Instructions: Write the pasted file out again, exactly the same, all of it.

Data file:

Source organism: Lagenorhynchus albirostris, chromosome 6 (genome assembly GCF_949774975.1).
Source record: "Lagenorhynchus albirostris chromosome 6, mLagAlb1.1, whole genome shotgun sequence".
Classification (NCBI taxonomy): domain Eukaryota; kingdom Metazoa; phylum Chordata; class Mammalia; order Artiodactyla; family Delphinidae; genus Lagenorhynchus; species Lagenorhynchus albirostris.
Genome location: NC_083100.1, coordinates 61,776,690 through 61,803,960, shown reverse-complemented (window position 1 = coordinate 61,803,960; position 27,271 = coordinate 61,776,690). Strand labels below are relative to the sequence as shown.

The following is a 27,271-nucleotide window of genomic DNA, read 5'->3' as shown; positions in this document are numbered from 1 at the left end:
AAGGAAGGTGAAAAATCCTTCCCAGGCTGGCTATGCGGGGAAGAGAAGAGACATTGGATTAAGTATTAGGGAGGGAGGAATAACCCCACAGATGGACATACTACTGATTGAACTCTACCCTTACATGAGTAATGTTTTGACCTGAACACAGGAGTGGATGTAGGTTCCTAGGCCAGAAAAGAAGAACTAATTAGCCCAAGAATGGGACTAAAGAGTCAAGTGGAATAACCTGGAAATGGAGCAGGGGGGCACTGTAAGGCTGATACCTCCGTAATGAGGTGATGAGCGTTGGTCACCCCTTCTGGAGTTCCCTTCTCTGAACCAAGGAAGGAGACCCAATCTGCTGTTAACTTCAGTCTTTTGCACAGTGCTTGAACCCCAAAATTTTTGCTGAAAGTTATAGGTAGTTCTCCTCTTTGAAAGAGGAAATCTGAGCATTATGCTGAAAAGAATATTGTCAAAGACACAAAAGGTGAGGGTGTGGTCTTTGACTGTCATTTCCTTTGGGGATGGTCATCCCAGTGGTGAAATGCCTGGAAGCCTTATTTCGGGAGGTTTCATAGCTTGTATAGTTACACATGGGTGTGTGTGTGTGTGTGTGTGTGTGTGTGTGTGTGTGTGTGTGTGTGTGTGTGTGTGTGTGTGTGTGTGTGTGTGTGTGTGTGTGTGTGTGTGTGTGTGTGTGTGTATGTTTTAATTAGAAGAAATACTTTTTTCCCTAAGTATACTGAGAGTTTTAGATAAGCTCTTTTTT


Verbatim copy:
Source organism: Lagenorhynchus albirostris, chromosome 6 (genome assembly GCF_949774975.1).
Source record: "Lagenorhynchus albirostris chromosome 6, mLagAlb1.1, whole genome shotgun sequence".
Classification (NCBI taxonomy): domain Eukaryota; kingdom Metazoa; phylum Chordata; class Mammalia; order Artiodactyla; family Delphinidae; genus Lagenorhynchus; species Lagenorhynchus albirostris.
Genome location: NC_083100.1, coordinates 61,776,690 through 61,803,960, shown reverse-complemented (window position 1 = coordinate 61,803,960; position 27,271 = coordinate 61,776,690). Strand labels below are relative to the sequence as shown.

The following is a 27,271-nucleotide window of genomic DNA, read 5'->3' as shown; positions in this document are numbered from 1 at the left end:
AAGGAAGGTGAAAAATCCTTCCCAGGCTGGCTATGCGGGGAAGAGAAGAGACATTGGATTAAGTATTAGGGAGGGAGGAATAACCCCACAGATGGACATACTACTGATTGAACTCTACCCTTACATGAGTAATGTTTTGACCTGAACACAGGAGTGGATGTAGGTTCCTAGGCCAGAAAAGAAGAACTAATTAGCCCAAGAATGGGACTAAAGAGTCAAGTGGAATAACCTGGAAATGGAGCAGGGGGGCACTGTAAGGCTGATACCTCCGTAATGAGGTGATGAGCGTTGGTCACCCCTTCTGGAGTTCCCTTCTCTGAACCAAGGAAGGAGACCCAATCTGCTGTTAACTTCAGTCTTTTGCACAGTGCTTGAACCCCAAAATTTTTGCTGAAAGTTATAGGTAGTTCTCCTCTTTGAAAGAGGAAATCTGAGCATTATGCTGAAAAGAATATTGTCAAAGACACAAAAGGTGAGGGTGTGGTCTTTGACTGTCATTTCCTTTGGGGATGGTCATCCCAGTGGTGAAATGCCTGGAAGCCTTATTTCGGGAGGTTTCATAGCTTGTATAGTTACACATGGGTGTGTGTGTGTGTGTGTGTGTGTGTGTGTGTGTGTGTGTGTGTGTGTGTGTGTGTGTGTGTGTGTGTGTGTGTGTGTGTGTGTGTGTGTGTGTGTGTGTGTGTGTATGTTTTAATTAGAAGAAATACTTTTTTCCCTAAGTATACTGAGAGTTTTAGATAAGCTCTTTTTT